Pontecorvo, G. Imperial Cancer Research Fund Laboratories, London, United Kingdom.
- Additional Reading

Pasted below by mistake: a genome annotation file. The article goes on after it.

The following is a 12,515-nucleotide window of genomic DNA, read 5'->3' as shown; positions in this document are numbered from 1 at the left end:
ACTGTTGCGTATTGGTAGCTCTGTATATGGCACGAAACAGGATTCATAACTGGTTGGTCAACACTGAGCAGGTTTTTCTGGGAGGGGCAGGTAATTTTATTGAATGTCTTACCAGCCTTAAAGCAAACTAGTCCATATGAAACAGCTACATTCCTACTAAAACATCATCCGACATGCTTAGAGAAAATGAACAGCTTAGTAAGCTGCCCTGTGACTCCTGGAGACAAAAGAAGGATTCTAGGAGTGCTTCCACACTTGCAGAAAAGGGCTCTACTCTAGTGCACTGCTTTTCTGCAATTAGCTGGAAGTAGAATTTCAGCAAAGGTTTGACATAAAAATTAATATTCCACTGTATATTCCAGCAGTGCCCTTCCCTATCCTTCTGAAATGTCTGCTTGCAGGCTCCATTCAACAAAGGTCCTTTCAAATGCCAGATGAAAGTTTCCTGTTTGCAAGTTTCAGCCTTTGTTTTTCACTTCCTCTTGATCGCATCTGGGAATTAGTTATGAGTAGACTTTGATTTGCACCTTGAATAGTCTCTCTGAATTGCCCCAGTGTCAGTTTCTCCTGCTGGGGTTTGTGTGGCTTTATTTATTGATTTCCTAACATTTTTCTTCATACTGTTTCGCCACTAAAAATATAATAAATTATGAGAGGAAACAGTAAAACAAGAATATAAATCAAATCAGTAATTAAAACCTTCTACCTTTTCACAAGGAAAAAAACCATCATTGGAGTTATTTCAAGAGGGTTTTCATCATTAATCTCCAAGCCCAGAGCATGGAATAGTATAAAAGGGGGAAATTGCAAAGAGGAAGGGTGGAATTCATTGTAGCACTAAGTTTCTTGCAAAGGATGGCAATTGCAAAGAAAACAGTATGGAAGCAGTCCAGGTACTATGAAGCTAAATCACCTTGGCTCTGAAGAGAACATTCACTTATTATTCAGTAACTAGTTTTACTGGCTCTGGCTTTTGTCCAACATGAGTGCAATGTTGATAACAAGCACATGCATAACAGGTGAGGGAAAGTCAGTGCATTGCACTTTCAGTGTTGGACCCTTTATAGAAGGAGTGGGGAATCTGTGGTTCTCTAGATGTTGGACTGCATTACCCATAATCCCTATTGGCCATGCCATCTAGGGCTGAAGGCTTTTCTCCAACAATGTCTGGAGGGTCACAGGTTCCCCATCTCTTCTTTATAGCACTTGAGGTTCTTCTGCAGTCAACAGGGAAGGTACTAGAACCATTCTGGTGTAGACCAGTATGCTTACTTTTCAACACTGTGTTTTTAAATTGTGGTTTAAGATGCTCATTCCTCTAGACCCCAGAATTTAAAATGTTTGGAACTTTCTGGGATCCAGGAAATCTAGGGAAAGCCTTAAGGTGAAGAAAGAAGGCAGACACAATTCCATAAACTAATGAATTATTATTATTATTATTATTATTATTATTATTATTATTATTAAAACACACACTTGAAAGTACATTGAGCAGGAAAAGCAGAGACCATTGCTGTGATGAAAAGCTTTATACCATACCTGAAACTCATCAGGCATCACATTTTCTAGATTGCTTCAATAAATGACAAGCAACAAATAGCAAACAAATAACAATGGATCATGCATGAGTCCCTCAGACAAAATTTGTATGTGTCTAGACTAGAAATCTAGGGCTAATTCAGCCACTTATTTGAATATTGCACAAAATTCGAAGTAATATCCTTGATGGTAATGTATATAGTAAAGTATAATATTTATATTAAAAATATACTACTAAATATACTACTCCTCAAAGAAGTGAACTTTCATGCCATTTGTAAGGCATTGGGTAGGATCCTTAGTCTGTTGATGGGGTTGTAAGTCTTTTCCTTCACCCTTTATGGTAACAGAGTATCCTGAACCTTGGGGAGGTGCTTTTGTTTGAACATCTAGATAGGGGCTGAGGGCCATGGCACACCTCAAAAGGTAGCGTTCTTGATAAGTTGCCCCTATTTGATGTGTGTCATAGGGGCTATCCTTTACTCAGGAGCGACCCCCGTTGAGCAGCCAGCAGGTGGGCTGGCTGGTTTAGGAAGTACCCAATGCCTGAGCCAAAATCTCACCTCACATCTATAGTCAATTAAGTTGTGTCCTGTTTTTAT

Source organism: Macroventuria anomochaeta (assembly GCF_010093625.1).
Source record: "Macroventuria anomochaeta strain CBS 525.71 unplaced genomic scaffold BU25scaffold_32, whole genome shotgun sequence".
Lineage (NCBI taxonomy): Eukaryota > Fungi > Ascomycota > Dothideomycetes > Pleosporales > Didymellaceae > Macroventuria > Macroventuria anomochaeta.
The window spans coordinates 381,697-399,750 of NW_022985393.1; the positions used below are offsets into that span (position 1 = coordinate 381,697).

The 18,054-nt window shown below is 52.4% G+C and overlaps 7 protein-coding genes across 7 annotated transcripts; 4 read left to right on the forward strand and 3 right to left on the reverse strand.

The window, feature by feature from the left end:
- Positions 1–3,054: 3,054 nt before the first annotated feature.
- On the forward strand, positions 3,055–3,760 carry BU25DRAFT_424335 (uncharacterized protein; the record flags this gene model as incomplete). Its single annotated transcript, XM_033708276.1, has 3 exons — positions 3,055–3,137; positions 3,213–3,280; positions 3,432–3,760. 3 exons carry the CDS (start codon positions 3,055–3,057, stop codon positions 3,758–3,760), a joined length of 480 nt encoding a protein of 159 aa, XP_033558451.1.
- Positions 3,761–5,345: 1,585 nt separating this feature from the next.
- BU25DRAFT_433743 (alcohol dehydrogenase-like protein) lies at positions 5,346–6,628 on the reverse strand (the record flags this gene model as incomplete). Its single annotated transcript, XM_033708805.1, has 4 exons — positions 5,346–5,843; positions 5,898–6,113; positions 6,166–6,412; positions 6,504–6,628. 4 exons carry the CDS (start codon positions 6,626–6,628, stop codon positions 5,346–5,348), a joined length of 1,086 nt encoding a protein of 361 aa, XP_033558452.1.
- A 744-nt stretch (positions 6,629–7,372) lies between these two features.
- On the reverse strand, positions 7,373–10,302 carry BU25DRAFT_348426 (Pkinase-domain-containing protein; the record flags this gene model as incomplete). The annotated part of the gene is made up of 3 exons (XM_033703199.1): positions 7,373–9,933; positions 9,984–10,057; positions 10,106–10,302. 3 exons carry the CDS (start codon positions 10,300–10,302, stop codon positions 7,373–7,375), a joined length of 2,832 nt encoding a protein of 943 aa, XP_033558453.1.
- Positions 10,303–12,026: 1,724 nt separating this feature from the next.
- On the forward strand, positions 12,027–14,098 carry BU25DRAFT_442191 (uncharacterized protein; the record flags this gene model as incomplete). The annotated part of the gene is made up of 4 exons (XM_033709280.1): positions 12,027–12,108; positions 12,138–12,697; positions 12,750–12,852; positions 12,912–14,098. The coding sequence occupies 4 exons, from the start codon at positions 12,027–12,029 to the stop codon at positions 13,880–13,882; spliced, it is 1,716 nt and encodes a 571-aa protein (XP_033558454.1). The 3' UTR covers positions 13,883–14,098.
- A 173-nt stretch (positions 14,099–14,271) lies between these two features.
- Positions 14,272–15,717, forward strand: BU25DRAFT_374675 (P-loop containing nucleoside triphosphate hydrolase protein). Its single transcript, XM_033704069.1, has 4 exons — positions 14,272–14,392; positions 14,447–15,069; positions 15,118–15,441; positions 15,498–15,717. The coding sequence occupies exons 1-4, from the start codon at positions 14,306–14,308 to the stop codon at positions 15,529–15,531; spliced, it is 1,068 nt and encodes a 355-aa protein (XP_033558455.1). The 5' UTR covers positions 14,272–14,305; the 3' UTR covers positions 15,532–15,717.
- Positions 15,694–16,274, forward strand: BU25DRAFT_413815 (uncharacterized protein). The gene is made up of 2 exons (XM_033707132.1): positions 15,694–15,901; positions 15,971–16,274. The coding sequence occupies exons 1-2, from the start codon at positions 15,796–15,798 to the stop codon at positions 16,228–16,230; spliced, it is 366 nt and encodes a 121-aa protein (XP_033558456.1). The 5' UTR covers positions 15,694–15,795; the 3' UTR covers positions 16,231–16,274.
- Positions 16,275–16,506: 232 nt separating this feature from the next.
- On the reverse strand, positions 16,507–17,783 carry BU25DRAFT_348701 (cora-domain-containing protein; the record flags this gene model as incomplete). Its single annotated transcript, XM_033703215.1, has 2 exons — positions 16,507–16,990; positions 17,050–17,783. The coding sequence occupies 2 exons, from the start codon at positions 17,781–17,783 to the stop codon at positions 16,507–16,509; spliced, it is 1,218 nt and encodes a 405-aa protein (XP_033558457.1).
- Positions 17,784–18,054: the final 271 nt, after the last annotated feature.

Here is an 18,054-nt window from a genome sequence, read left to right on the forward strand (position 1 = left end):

Failure of two or more genes to recombine at random as a result of their location on the same chromosome pair. Among the haploid products of a cell that has gone through meiosis, two genes located in the same chromosome pair remain in their two original combinations of alleles (parental) unless an odd number of exchanges of homologous segments occurred within the interval bounded by their loci. The incidence of exchanges of homologous segments at meiosis is roughly proportional to the length of the chromosome segment between two loci. Thus, the percentage of recombinants provides an estimate of this length and a basis for constructing gene maps, on which linked loci are arranged in linear order and spaced out in proportion to the recombination percentages between them. The analogy is with a linear map of the stations along a railway line, spaced out according to the time of travel between any two or more of them. By extension of the meaning of linkage to bacterial transduction or transformation, two bacterial genes are said to be linked when both are incorporated together in the chromosome of recipient cells more often than would be expected from mere coincidence of two separate incorporations. This is the consequence of their being frequently carried on the same transducing or transforming DNA fragment. See also: Chromosome; Deoxyribonucleic acid (DNA); Gene; Genetic mapping; Transduction (bacteria); Transformation (bacteria)
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